On how to approach Theosophy, from a letter
Q: Where can I find truth, I’ve read the Alchemists, Rosicrucians, modern 2nd generation theosophists…
While your approach to the original teachings – via some others – has come at a tangent to them, that is not so unusual.
Students have very different journeys – it is said that one’s past karma aids or hinders us depending on the use made of our opportunities ‘last time around.’ This is an important consideration for what we do in the present.
Now there’s a crucial point to consider in the above about the original teachings, the Perennial Wisdom – the uncut Theosophy of those behind the TS.
To appreciate that, investigate for yourself what reliable esoteric material was in print before 1875 when the TS was started by H.P. Blavatsky, W.Q. Judge and Col Olcott. Even accounting for Éliphas Lévi’s limited and difficult texts there was very little of any real help extant. That all changed, especially later on, in the 1880s and early 90s.
Now poor Krishnamurti was hardly taught anything of genuine Theosophy by C.W. Leadbeater and Annie Besant, who had replaced it with their own additions, some of which is unreliable.* He came on the scene after H.P. Blavatsky passed – do you know his history? It’s a very illuminating one. His ideas while being popular in some quarters are not always helpful in the long run, as many have found if they are followed to their logical conclusion, which culminates in a negation of the thinking and discerning principle, Manas. Something of this is in the idea “Truth is a pathless land.”
This has always been quite a common error of thought and was identified in some strands of Eastern thinking, the idea that one can reach Moksha (Nirvana or absorption into Unity) by skipping over Manas (mind) and going directly to Atma-Buddhi without the cultivation of proper mental states and capabilities. This has been warned against, the Masters who are behind the Movement are the living examples of the Path that aspirants are encouraged to take they embody great spiritual, mental and physical development and have cultivated all three ‘pari pasu’, equally. This is the age-old and safest way.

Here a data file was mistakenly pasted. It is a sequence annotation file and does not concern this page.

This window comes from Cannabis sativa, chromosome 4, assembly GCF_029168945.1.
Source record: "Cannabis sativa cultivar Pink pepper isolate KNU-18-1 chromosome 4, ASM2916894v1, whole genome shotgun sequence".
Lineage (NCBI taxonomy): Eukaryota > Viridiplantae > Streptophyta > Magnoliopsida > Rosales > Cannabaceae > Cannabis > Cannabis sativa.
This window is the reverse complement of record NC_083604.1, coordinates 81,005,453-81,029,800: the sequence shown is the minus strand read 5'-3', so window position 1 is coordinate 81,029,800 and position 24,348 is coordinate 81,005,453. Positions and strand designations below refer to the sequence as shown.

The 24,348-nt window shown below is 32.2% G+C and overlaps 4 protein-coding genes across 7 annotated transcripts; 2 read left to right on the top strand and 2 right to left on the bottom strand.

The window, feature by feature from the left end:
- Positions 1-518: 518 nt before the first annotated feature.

Some second generation writers have more or less obscured Theosophy pure and simple. They did this – consciously or not – to make room for their own ‘improvements’ which in many cases were not so. They offered popular opinion something easier – more psychic, less spiritual and taxing morally. All this only took them a short step from the anthropomorphism and psychism that it was Theosophy’s role to transcend and enlighten.
Theosophy, also called “Esoteric Budhism” (one ‘d’), as many rightly suspect, is the original Gnosticism, Hermetic philosophy, and vibrant mysticism of the West and East; pure and simple it came from the Lodge of Masters of the trans-Himalayan Brotherhood, H. P. Blavatsky’s accredited and well known Teachers. Many of the later variants were dilutions that risked running on “… until in time the mighty art was lost” as the Bhagavad Gita puts it in Chapter 4. This seems forever the way of things, “we cannot take sufficient precautions against theological subterfuges.” (Secret Doctrine 2: 476).
But so reliably and positively do H.P. Blavatsky’s and W.Q. Judge’s writings inform and inspire, they remain with the most serious students their consistent study. However as each must make their own assessment, we need do little more than point to these and let the enquirer judge.
In this, you may find the article “What is Truth?” of use http://www.ultindia.org/pamphlets/hpb/TheosPhilos.pdf
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ULT Lodges take up a definite programme of study that, in H. P. Blavatsky’s words, aims “at creating free men and women, free intellectually, free morally, unprejudiced in all respects, and above all things, unselfish.” [from The Key to Theosophy]
With fraternal regards,
The United Lodge of Theosophists, London UK
Where to Start? for further reading